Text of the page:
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Strong March quarter show restricts automobile sales decline in FY21 to 13.6%

Yet, this was the second straight year of double-digit decline in the auto industry. The low base helped prop up numbers in one quarter but makes the narrative even more worrisome for the full year

Strong March quarter show restricts automobile sales decline in FY21 to 13.6%

Malaise in auto sector is structural

A strong rebound in the last quarter, where sales jumped nearly 26 per cent over last year, restricted overall decline in sale of automobiles during a pandemic-hit fiscal 2021 to 13.6 per cent at 18.6 million units.

In a year where at least two months of sales was lost due to the lockdown in April and May last year, it could have been much worse. Industry body Society of Indian Automobile Manufacturers (SIAM) had at the start of the fiscal in April 2020, when the pandemic was still fresh, said sales could potentially shrink by over 20 per cent to just 15.5 million units. The relatively modest decline was part of its most optimistic projections then.

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Passenger vehicles presented the biggest bright spot with just a 2.24 per cent drop in sales at 2.71 million units against 2.77 million units of 2019-20. In the last quarter of the year, sales grew by 42.4 per cent at 933,583 units, which was the highest ever for a quarter. A mix of pent up demand and a shift in preference from shared to personal mobility has help growth in the segment.

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In percentage terms, other segments also grew in the last quarter, but unlike passenger vehicles, absolute volumes did not hit a peak. Commercial vehicles grew 43.2 per cent during the quarter at 210,356 units but it was still less than the tally in the same quarter in 2018-19. Similarly two-wheelers registered a 24.3 per cent growth in the last quarter at 4,353,599 units over 2019-20 but it was again lower than 2018-19.

"If we look at the fourth quarter January-March 2021 sales, which might include some deferred sales from previous quarters, only passenger vehicle segment at 9.34 lakh sales was marginally above the previous high of January-March 2018 at 8.62 lakh. Commercial vehicles sales at 2.10 lakh in January-March 2021 were below 2.82 lakh in January-March 2018," said Rajesh Menon, Director General, SIAM. "Similarly, two-wheeler sales in January-March 2021 stood at 43.54 lakh against January-March 2018 figures of 51.13 lakh. Three-wheeler segment was the worst-hit with a sales of 0.86 lakh in this quarter compared to 1.97 lakh in January-March 2018."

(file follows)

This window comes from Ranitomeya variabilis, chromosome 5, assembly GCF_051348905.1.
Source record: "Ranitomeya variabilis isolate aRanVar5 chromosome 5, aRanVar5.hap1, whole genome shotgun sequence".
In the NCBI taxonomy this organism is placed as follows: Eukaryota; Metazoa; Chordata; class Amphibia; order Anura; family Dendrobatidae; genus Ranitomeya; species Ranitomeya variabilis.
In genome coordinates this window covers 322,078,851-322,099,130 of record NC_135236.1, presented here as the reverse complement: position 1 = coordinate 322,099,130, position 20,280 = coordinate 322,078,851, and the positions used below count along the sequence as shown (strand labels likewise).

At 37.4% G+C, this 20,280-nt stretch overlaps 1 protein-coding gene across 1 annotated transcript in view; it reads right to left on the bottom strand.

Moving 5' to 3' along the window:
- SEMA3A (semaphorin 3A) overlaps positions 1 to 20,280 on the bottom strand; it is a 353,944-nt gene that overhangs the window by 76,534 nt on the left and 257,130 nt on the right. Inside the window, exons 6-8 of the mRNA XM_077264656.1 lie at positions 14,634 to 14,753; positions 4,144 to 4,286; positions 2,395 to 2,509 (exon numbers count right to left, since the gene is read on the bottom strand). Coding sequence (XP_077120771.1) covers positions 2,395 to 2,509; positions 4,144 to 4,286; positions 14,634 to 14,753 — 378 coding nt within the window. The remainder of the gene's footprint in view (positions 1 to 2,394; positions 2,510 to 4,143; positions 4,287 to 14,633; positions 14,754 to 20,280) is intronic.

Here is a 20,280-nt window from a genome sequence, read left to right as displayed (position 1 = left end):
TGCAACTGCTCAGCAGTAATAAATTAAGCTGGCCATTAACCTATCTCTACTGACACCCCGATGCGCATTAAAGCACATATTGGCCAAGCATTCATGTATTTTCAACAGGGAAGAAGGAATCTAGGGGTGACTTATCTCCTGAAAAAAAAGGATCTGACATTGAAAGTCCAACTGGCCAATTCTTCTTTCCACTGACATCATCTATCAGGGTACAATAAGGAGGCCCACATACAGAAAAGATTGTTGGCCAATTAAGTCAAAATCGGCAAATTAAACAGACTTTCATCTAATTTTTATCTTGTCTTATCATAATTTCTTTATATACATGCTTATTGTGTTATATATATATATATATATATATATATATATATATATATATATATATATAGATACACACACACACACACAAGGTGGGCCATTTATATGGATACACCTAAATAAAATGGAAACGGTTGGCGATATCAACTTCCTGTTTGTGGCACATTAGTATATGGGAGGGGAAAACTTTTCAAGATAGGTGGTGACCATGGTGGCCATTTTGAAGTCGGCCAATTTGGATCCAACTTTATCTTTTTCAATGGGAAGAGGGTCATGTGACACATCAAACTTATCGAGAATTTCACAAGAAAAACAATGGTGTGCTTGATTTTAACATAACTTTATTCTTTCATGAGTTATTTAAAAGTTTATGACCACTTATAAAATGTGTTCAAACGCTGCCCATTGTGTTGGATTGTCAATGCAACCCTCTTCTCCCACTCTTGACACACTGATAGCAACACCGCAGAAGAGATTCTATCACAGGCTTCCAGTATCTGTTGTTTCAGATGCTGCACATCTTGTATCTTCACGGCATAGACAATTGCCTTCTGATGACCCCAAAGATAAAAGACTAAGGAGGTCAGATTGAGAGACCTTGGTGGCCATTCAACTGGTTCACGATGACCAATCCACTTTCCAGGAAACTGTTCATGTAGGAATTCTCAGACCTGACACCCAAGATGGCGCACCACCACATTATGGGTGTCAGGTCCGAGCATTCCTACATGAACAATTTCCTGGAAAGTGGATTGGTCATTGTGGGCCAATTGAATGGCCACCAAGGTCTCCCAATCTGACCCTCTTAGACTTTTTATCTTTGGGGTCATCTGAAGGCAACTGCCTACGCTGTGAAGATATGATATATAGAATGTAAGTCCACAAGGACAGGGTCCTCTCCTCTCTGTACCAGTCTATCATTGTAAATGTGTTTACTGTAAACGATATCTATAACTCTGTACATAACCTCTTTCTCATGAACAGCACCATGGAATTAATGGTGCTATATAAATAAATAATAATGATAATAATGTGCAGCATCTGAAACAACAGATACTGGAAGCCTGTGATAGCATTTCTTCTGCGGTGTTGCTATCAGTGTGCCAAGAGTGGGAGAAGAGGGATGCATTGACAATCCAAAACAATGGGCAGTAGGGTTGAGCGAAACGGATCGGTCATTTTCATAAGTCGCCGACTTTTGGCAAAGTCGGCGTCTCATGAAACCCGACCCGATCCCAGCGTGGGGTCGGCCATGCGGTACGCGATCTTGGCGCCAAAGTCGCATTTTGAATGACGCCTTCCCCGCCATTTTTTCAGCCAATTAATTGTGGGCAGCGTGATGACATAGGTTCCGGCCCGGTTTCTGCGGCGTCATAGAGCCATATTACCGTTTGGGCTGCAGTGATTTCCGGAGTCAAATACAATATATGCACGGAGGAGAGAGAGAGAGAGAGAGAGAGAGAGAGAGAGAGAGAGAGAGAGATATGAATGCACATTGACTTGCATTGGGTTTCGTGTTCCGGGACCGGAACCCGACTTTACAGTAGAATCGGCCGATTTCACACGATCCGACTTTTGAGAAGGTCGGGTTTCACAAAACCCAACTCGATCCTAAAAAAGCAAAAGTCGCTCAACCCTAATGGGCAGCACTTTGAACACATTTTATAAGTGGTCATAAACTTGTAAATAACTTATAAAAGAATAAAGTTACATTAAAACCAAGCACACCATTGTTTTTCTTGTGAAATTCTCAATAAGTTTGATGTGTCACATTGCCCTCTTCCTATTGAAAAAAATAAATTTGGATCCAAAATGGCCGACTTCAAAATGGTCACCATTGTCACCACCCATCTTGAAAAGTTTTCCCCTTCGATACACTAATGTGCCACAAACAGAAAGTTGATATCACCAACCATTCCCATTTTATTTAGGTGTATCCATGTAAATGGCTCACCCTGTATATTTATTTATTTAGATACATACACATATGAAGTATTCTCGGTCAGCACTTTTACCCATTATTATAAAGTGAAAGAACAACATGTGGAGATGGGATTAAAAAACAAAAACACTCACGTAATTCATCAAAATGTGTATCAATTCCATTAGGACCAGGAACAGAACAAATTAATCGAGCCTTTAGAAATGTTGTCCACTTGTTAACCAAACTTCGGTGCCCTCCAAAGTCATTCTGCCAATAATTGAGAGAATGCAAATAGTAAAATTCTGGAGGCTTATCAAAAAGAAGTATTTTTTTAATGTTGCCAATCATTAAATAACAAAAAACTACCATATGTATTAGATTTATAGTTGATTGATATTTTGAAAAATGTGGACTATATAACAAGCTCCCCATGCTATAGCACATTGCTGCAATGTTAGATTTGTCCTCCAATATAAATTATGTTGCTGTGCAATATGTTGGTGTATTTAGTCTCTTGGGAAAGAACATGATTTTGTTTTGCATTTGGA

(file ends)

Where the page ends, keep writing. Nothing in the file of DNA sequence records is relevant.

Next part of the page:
Yet, this was the second straight year of double-digit decline in an industry that accounts for nearly half of the manufacturing GDP in the country. The low base helped prop up numbers in one quarter but makes the narrative even more worrisome for the full year. For two-wheelers - the biggest segment of the industry in terms of volumes - sales have now shrunk to levels below fiscal 2015. For commercial vehicles its below fiscal 2011 while in three-wheelers its pushed back nearly two decades to below fiscal 2003. Even for passenger vehicles, absolute sales are now below fiscal 2016. Pandemic has ravaged the industry but its not the only reason. The malaise is structural.

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"A deep structural slowdown in the industry even before the pandemic, combined with the impact of COVID-19 in 2020-21, has pushed all vehicle segments back by many years. Recovery from here will require time and efforts, by all stakeholders," said Kenichi Ayukawa, President, SIAM, and the CEO of country's largest carmaker Maruti Suzuki India Ltd. "There is uncertainty in the value chain owing to semiconductors, lockdowns and raw material. In an environment of uncertainty, instead of trying to predict the future, we will all work hard to create it."

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At a broader level, the $120 billion industry does not seem to be in great shape. From a high 12.8 per cent average growth per annum in the first decade of the millennial, progress has stunted to just 1.8 per cent in the second decade. Break it further into 5-year spans and compared to a growth of 5.7 per cent in the first half of last decade, there was a decline of nearly 2 per cent in the second half. The industry is shrinking and the pandemic is still raging.

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